For decades, adjudicators appointed under the Canada Labour Code to consider unjust dismissal complaints under section 240 have differed on whether the statute permits federally regulated employers to dismiss employees without cause, absent a lay off due to a "lack of work" or the "discontinuance of a function". In Wilson v. Atomic Energy of Canada Limited, 2015 FCA 17, the Federal Court of Appeal has settled the dispute "once and for all", subject to a successful appeal to the Supreme Court of Canada. Its decision arrives as welcome news to employers.

Background

Atomic Energy of Canada Limited (AECL) is a Crown corporation, and one of Canada's largest nuclear science and technology laboratories. Wilson was a former procurement supervisor at AECL who was dismissed without cause following four and a half years of service. Despite AECL's offer to pay six months of pay representing both statutory and common law severance , Wilson opted to make an unjust dismissal complaint under Division XIV of the Code.

Specifically, Division XIV establishes a procedure for making complaints against dismissals that employees consider unjust. Where an adjudicator appointed under the Code agrees that an employee has been unjustly dismissed, the adjudicator has broad powers to require the employer to compensate the employee, reinstate the employee or grant any other suitable remedy in order to "counteract" the consequences of the dismissal.

While the correct interpretation of these provisions has been hotly debated since the late-1970s, popular belief held that employees could only be dismissed due to just cause, a lack of work or the elimination of the employee's position (or in a handful of other prescribed circumstances). This was the line of reasoning adopted by the adjudicator in the present case, who held that Wilson's complaint was made out because he had been dismissed by AECL without cause.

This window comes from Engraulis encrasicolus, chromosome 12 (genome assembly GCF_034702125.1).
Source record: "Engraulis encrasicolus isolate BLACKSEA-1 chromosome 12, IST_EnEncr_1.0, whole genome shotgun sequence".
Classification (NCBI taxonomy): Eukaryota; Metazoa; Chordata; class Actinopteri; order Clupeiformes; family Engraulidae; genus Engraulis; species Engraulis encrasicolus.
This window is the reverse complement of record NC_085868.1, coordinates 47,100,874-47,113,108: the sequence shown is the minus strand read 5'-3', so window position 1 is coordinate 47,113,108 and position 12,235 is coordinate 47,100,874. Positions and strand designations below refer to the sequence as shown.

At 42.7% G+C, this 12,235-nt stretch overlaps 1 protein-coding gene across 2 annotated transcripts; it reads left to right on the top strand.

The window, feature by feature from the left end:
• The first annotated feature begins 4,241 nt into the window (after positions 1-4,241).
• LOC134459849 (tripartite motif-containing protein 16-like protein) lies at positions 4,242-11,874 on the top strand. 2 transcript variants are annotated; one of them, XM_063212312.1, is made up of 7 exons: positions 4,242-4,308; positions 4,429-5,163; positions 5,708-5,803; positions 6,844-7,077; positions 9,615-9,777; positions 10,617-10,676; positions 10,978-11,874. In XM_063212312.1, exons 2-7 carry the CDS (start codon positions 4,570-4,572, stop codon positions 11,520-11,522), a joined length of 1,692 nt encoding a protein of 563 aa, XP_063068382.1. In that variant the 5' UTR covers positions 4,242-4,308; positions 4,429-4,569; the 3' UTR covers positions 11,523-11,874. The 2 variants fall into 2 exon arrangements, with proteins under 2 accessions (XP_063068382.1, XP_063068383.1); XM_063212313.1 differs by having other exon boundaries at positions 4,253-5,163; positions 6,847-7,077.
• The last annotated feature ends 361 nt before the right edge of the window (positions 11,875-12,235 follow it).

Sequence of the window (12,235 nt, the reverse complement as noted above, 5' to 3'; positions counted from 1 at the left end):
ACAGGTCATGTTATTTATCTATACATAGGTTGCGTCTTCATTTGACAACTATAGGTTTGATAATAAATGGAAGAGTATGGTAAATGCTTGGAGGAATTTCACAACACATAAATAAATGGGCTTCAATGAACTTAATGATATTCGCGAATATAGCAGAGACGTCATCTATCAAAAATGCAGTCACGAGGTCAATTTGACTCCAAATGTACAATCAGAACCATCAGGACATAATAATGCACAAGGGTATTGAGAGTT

Without Cause Dismissals Not (Automatically) Unjust

In the Wilson decision, the Court of Appeal agreed with the Federal Court and held that without cause dismissals are not necessarily unjust under the Code. Rather, Division XIV requires adjudicators to examine the specific facts of each case and then determine whether the dismissal was unjust in the circumstances. In the words of the Court, employees do not have a "right to a job in the sense that any dismissal without cause is automatically unjust."

The Court concluded that Division XIV of the Code supplements (as opposed to ousts) the common law doctrine of reasonable notice. As provincially regulated employers already know, this doctrine holds that an employee who is dismissed without cause but provided with reasonable notice of termination or pay in lieu thereof is, in general, not wrongfully dismissed.

However, the Court was cautious to point out that just because an employer has provided an employee with reasonable notice of termination or pay in lieu thereof does not necessarily mean that the employee is without further relief under Division XIV. The Court said:

"…, it bears noting that an adjudicator under the Code does not have free rein to find a dismissal ‘unjust' on ‘any basis'. As I  have suggested above, ‘unjust' is a term that sits alongside and gathers much, if not all, of its meaning from well-established common law and arbitral cases concerning dismissal. It is also a term whose meaning must be discerned using accepted principles of statutory interpretation … . It is for Parliament's chosen decision-makers in this specialized field – the adjudicators – to develop the jurisprudence concerning the meaning of ‘unjust' on an acceptable and defensible basis, not ‘any basis'. It is for us to review the adjudicators'  interpretations for acceptability and defensibility when they are brought before us."

Whether an employee is entitled to such relief will of course depend on the specific facts of each case.

Lessons for Employers

Federally regulated employers can finally relax, as the Wilson decision has breathed considerable latitude into the running of day- to-day operations of an employer's business. That said, employers must take care to treat employees fairly and reasonably whenever severing employment. Failing to provide adequate severance pay or otherwise treat an employee justly could invite complaints under Division XIV of the Code, which may in turn result in more extreme forms of relief.